My small church typically sees the same familiar faces each week. While we do plenty of outreach, we don’t get a lot of one-time visitors. If anything, I’m grateful to report that most of our visitors become members, as such was the case for my own family after we visited a couple of times.
One week, though, most of the congregation took note when a visitor arrived in the last 10 minutes of the service. He was by himself and didn’t appear to know anyone. As he entered, I noticed that several people smiled at him, and I wondered if perhaps he had just gotten the service times mixed up.
After the service ended, he approached one of our members and was greeted with a “you’re late.” While I’m not judging the intention of that member’s heart, nor am I dismissing that it might have been meant jokingly, as they did seem to know one another, it made me reflect on the other times when I had been greeted in a similar manner.
Anytime I had been greeted with this demeanor, even if it was meant in jest, it always hurt. It would make me realize that the person speaking of it knew nothing about the moments leading up to my arrival, nor the intention of my heart. My very best efforts could all be quickly overlooked after those two words.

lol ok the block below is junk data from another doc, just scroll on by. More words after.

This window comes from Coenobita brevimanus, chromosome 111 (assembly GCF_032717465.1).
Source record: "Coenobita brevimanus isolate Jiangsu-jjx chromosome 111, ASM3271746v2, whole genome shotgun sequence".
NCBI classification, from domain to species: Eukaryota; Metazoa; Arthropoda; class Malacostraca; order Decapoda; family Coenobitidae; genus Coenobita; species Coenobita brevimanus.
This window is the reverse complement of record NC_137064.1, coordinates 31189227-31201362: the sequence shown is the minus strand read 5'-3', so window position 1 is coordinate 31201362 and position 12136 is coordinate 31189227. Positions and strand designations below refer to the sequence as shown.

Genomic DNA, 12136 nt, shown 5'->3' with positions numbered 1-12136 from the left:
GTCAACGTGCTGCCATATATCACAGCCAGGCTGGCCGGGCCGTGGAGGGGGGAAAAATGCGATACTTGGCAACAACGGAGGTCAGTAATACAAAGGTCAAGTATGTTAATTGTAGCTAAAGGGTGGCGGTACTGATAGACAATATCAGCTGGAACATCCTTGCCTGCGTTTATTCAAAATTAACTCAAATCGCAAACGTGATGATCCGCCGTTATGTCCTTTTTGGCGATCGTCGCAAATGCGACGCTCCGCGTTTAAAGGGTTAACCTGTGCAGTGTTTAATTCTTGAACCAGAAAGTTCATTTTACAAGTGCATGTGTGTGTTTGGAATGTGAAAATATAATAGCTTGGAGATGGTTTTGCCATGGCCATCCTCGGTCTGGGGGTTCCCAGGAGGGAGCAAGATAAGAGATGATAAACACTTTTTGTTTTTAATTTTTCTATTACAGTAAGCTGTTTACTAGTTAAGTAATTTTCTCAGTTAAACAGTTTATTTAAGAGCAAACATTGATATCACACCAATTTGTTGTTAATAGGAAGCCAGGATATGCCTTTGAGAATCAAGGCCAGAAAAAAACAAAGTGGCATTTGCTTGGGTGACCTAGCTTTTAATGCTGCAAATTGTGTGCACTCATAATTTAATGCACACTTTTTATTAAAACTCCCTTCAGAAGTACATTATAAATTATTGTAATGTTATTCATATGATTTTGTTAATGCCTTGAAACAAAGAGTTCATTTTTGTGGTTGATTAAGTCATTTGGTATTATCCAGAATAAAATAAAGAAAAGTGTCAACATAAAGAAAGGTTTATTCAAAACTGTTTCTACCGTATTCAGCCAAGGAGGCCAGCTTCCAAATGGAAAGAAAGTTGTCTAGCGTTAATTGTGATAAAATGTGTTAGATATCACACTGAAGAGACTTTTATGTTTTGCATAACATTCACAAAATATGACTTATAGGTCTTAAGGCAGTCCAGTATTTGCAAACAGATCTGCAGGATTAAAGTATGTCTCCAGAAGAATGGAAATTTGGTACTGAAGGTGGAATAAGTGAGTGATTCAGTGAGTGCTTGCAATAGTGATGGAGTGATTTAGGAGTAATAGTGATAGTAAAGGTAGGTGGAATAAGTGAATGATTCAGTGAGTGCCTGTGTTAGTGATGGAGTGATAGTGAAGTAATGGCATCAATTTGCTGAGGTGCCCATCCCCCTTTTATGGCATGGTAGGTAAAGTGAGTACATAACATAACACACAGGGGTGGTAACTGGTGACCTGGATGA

While I wondered what had made the man so late to the service, the truth is that if that man knew the correct time of service and still chose to come in at the last moment, he did something I probably would have been too embarrassed (and proud) to do.
Not Too Late
As I see my pride for what it is, I’m even more grateful that my Savior doesn’t reject last-minute appearances. I don’t think anyone could have been later to a “worship service” than the thief dying on the cross next to Jesus. But when that thief recognized Jesus as the Savior, Jesus didn’t say “you’re late.” He said, “you’re mine.”
I was late. I was more than three decades late recognizing my Savior, but I made it. What glorious and sweet surprises may God still have for in store for us in the late arrival of those yet to come? For in that moment, they won’t be visitors anymore. They’ll be permanent members, forever forgiven and forever freed, just as the man who entered Paradise with Jesus at the last moment.